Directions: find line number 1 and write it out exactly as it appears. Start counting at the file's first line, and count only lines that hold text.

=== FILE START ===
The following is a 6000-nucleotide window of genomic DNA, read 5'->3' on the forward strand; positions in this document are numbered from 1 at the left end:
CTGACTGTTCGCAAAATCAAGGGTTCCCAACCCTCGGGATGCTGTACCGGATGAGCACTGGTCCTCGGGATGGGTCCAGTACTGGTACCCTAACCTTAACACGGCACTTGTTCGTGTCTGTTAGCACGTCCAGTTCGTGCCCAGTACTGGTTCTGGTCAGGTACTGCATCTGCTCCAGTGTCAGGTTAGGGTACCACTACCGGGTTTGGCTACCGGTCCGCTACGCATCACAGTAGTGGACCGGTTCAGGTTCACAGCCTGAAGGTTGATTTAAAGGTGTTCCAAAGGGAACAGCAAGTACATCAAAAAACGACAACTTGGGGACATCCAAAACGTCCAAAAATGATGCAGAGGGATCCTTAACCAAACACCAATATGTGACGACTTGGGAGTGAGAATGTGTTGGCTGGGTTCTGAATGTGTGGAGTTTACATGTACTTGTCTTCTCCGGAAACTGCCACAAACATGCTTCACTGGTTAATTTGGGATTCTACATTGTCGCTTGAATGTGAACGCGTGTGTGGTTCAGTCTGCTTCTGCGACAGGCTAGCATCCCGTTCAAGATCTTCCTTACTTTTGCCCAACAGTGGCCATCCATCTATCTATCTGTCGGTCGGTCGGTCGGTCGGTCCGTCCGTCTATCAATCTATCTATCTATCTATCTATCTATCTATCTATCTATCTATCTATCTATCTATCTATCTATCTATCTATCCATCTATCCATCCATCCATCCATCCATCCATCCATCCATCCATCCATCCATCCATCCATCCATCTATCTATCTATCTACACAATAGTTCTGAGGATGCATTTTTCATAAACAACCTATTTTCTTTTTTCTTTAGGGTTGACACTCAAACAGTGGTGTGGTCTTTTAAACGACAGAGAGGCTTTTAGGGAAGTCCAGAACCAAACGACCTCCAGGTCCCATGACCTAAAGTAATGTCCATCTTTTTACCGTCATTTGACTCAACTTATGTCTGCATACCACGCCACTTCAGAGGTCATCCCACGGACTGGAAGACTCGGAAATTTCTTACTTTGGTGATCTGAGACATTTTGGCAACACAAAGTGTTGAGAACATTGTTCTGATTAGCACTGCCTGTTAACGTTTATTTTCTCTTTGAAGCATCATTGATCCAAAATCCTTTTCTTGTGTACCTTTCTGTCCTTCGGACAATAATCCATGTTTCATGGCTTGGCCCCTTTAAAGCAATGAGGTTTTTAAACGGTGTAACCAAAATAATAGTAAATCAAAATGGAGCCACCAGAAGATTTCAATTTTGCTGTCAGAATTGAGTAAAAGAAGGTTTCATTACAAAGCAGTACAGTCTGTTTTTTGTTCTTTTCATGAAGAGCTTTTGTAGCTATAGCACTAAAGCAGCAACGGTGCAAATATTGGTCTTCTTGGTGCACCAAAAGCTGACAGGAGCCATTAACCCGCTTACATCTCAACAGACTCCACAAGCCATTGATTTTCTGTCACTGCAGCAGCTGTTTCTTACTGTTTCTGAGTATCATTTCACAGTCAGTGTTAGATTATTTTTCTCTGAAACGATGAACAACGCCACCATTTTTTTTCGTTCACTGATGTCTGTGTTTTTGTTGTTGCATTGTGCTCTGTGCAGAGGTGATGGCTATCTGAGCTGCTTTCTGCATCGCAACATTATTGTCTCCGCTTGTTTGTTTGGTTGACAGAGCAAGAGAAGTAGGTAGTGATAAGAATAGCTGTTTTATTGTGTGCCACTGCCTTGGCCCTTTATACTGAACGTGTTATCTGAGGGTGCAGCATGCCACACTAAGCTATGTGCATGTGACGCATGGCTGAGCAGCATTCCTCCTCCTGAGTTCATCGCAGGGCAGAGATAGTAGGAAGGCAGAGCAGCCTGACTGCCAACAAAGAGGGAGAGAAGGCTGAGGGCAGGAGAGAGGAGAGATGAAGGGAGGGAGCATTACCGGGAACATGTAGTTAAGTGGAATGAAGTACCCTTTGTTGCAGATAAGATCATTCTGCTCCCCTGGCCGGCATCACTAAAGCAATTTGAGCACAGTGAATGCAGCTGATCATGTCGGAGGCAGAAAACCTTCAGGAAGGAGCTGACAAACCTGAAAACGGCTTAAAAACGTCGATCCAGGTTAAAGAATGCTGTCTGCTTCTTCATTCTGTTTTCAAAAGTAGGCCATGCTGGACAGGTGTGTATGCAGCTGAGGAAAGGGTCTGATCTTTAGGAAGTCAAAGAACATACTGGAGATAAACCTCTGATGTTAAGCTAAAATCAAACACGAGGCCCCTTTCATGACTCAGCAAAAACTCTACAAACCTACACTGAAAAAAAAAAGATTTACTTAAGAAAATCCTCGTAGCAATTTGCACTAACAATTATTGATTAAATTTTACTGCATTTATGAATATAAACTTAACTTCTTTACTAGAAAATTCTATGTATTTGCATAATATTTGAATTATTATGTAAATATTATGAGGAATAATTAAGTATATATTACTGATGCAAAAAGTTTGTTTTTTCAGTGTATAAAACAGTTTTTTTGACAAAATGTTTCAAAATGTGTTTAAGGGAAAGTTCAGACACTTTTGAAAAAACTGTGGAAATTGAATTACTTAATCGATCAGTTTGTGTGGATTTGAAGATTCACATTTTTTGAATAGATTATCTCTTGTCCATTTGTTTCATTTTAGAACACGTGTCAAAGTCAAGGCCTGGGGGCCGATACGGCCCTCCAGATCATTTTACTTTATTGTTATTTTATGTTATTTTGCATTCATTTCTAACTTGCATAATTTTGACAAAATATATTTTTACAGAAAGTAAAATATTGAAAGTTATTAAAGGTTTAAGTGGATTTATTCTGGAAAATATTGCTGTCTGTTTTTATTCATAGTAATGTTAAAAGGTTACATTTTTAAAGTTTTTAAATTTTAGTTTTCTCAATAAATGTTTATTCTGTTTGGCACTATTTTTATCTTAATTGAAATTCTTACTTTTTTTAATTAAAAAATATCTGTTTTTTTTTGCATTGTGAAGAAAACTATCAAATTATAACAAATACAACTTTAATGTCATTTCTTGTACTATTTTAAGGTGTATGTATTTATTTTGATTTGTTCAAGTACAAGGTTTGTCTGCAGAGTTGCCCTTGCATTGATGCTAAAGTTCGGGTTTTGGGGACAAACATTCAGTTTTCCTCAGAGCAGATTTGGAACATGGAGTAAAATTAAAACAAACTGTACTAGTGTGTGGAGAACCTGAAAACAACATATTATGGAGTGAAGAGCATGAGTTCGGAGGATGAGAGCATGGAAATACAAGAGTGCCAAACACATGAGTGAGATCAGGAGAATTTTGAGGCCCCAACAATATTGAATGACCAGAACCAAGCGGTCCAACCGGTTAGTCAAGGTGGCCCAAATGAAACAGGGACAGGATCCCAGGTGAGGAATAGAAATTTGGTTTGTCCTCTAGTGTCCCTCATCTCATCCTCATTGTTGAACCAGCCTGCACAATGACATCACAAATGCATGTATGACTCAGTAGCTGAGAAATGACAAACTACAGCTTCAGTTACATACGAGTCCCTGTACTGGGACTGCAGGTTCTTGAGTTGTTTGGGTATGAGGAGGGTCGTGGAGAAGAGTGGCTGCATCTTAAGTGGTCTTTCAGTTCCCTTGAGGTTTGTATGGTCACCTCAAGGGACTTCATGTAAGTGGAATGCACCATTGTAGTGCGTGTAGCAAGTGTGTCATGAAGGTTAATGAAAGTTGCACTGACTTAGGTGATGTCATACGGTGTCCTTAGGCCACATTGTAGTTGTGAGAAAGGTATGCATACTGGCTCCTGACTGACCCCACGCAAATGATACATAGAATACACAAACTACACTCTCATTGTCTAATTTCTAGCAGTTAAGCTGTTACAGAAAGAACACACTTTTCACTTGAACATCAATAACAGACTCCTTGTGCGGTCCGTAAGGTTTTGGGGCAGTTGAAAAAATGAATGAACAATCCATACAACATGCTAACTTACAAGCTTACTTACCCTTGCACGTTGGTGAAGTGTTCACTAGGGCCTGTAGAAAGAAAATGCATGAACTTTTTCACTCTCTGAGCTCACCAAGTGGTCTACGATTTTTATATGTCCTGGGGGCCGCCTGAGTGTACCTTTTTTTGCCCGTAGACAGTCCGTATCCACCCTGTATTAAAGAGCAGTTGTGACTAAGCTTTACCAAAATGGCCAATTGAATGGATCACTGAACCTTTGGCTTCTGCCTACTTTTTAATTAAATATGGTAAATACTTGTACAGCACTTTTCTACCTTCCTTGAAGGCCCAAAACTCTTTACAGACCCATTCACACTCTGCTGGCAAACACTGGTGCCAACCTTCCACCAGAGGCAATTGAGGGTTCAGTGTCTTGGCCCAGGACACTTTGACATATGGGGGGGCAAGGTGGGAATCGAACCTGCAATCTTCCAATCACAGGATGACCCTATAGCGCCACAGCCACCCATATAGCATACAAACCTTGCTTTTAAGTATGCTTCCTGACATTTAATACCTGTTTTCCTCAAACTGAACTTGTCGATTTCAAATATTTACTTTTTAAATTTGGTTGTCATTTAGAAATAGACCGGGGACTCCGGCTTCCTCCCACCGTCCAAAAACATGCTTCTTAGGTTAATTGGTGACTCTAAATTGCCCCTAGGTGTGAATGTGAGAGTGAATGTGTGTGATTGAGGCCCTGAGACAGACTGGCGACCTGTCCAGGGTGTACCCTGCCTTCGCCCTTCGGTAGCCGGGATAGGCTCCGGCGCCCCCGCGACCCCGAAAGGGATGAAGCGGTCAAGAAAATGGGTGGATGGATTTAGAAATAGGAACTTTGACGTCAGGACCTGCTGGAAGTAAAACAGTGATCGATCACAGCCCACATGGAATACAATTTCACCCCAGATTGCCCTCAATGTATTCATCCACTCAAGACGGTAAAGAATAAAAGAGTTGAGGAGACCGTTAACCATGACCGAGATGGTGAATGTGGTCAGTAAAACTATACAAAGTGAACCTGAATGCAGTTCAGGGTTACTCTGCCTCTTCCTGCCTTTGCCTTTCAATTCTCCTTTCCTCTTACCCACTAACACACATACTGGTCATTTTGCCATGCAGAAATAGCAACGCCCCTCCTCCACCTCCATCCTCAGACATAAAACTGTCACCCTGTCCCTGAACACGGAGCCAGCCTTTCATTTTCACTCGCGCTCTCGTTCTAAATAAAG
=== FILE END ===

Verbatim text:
The following is a 6000-nucleotide window of genomic DNA, read 5'->3' on the forward strand; positions in this document are numbered from 1 at the left end: